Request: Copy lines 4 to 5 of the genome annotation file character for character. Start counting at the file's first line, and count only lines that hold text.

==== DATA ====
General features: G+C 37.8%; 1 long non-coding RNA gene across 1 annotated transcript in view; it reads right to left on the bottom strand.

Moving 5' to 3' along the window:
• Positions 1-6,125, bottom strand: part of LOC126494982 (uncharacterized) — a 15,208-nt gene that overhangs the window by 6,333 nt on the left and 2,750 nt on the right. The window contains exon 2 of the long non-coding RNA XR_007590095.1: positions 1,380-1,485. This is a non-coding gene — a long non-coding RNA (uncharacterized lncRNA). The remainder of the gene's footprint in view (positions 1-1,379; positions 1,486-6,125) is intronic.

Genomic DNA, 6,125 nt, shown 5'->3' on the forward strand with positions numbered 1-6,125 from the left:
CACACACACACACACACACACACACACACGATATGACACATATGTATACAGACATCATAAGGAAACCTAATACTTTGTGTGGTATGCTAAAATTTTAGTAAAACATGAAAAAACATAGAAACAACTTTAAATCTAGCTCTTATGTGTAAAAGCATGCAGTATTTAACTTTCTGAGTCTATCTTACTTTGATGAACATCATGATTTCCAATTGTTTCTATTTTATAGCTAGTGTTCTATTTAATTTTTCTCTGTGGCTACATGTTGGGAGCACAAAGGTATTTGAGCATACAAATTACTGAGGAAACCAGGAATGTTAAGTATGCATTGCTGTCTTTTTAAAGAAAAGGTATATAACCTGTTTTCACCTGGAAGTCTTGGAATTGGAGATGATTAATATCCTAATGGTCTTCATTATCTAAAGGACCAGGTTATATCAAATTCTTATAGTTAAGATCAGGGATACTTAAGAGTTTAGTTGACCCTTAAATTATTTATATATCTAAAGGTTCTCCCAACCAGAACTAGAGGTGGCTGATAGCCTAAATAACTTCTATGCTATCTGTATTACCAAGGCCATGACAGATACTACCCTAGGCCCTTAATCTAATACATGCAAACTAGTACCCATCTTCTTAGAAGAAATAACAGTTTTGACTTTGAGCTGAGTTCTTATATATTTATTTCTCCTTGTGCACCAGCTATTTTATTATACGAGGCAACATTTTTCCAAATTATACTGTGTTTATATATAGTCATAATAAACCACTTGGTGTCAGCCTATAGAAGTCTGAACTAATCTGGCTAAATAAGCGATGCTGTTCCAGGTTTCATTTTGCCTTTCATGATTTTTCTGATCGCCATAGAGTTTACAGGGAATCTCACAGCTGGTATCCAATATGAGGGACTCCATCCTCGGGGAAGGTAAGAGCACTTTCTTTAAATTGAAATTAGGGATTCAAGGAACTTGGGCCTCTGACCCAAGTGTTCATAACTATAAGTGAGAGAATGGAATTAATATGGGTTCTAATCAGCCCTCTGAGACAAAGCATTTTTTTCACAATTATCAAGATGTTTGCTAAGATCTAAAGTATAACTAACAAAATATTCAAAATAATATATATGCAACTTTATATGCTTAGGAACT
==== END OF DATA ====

Genomic DNA, 6,125 nt, shown 5'->3' on the forward strand with positions numbered 1-6,125 from the left:
CACACACACACACACACACACACACACACGATATGACACATATGTATACAGACATCATAAGGAAACCTAATACTTTGTGTGGTATGCTAAAATTTTAGTAAAACATGAAAAAACATAGAAACAACTTTAAATCTAGCTCTTATGTGTAAAAGCATGCAGTATTTAACTTTCTGAGTCTATCTTACTTTGATGAACATCATGATTTCCAATTGTTTCTATTTTATAGCTAGTGTTCTATTTAATTTTTCTCTGTGGCTACATGTTGGGAGCACAAAGGTATTTGAGCATACAAATTACTGAGGAAACCAGGAATGTTAAGTATGCATTGCTGTCTTTTTAAAGAAAAGGTATATAACCTGTTTTCACCTGGAAGTCTTGGAATTGGAGATGATTAATATCCTAATGGTCTTCATTATCTAAAGGACCAGGTTATATCAAATTCTTATAGTTAAGATCAGGGATACTTAAGAGTTTAGTTGACCCTTAAATTATTTATATATCTAAAGGTTCTCCCAACCAGAACTAGAGGTGGCTGATAGCCTAAATAACTTCTATGCTATCTGTATTACCAAGGCCATGACAGATACTACCCTAGGCCCTTAATCTAATACATGCAAACTAGTACCCATCTTCTTAGAAGAAATAACAGTTTTGACTTTGAGCTGAGTTCTTATATATTTATTTCTCCTTGTGCACCAGCTATTTTATTATACGAGGCAACATTTTTCCAAATTATACTGTGTTTATATATAGTCATAATAAACCACTTGGTGTCAGCCTATAGAAGTCTGAACTAATCTGGCTAAATAAGCGATGCTGTTCCAGGTTTCATTTTGCCTTTCATGATTTTTCTGATCGCCATAGAGTTTACAGGGAATCTCACAGCTGGTATCCAATATGAGGGACTCCATCCTCGGGGAAGGTAAGAGCACTTTCTTTAAATTGAAATTAGGGATTCAAGGAACTTGGGCCTCTGACCCAAGTGTTCATAACTATAAGTGAGAGAATGGAATTAATATGGGTTCTAATCAGCCCTCTGAGACAAAGCATTTTTTTCACAATTATCAAGATGTTTGCTAAGATCTAAAGTATAACTAACAAAATATTCAAAATAATATATATGCAACTTTATATGCTTAGGAACT